Ijtihad in matters of belief: a study in the development of ideological thought among Muslims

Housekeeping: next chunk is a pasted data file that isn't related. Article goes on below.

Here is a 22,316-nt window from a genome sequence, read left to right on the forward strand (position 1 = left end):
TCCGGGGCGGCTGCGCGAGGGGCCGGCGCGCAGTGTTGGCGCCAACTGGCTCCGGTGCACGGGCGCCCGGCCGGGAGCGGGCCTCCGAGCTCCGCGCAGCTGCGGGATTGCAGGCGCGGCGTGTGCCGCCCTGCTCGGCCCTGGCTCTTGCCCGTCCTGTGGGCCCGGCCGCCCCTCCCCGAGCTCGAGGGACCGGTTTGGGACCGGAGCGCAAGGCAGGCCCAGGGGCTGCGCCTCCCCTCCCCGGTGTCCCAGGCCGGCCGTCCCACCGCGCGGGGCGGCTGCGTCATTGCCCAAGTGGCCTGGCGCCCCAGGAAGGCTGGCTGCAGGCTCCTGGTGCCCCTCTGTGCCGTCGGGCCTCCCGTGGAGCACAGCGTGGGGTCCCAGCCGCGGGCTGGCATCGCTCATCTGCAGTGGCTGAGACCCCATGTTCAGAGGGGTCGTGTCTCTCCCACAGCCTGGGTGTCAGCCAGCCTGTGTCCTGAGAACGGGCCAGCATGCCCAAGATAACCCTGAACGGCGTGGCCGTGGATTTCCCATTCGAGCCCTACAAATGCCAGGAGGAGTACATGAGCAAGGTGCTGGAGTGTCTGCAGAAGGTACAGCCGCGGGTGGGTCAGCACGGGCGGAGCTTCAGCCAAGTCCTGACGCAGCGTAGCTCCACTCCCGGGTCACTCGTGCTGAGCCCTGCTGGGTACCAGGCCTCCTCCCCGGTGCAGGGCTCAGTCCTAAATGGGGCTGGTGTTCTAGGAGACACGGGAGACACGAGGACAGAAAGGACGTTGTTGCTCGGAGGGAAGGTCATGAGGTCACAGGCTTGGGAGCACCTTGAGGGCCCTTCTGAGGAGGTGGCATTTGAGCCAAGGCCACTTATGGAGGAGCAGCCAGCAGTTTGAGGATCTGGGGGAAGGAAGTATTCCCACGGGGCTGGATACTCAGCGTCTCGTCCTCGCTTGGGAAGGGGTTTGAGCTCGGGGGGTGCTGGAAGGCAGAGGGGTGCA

The meaning of ijtihad is linguistically: exerting effort and emptying effort into an act, whether that effort is focused on deriving a legal ruling from its detailed evidence such as the Qur’an and the Sunnah, or the actions of the mind to arrive at the correct belief by meditating and thinking about the secrets of the universe and life, or exerting an effort to identify Some linguistic, mental, or hoistic rulings. However, the jurists who began to compose in the fundamentals of jurisprudence since the end of the second century AH tried to narrow the meaning of ijtihad and limit it to the limits of deducing practical legal rulings from their detailed evidence from the Qur’an and Sunnah and the following sources of jurisprudence such as analogy and consensus. Al-Amdi (who died in the year 21 AH) defined ijtihad as: “Absorbing the widest in asking one of the rulings of Shari’a in a way that he feels that the soul is incapable of more in it.” They considered the mujtahid to be rewarded for his diligence, whether he was right in reaching the truth or he was wrong by his saying (p.: If the ruler ruled and worked hard then he would have two rewards, and if He made a judgment, then he made a mistake.It is noticed that the Qur’an called people from the beginning to strive to search for their beliefs, because it aimed to convert people from polytheism to the doctrine of monotheism, so it urged people to use reason to reach the correct belief in about forty-nine verses.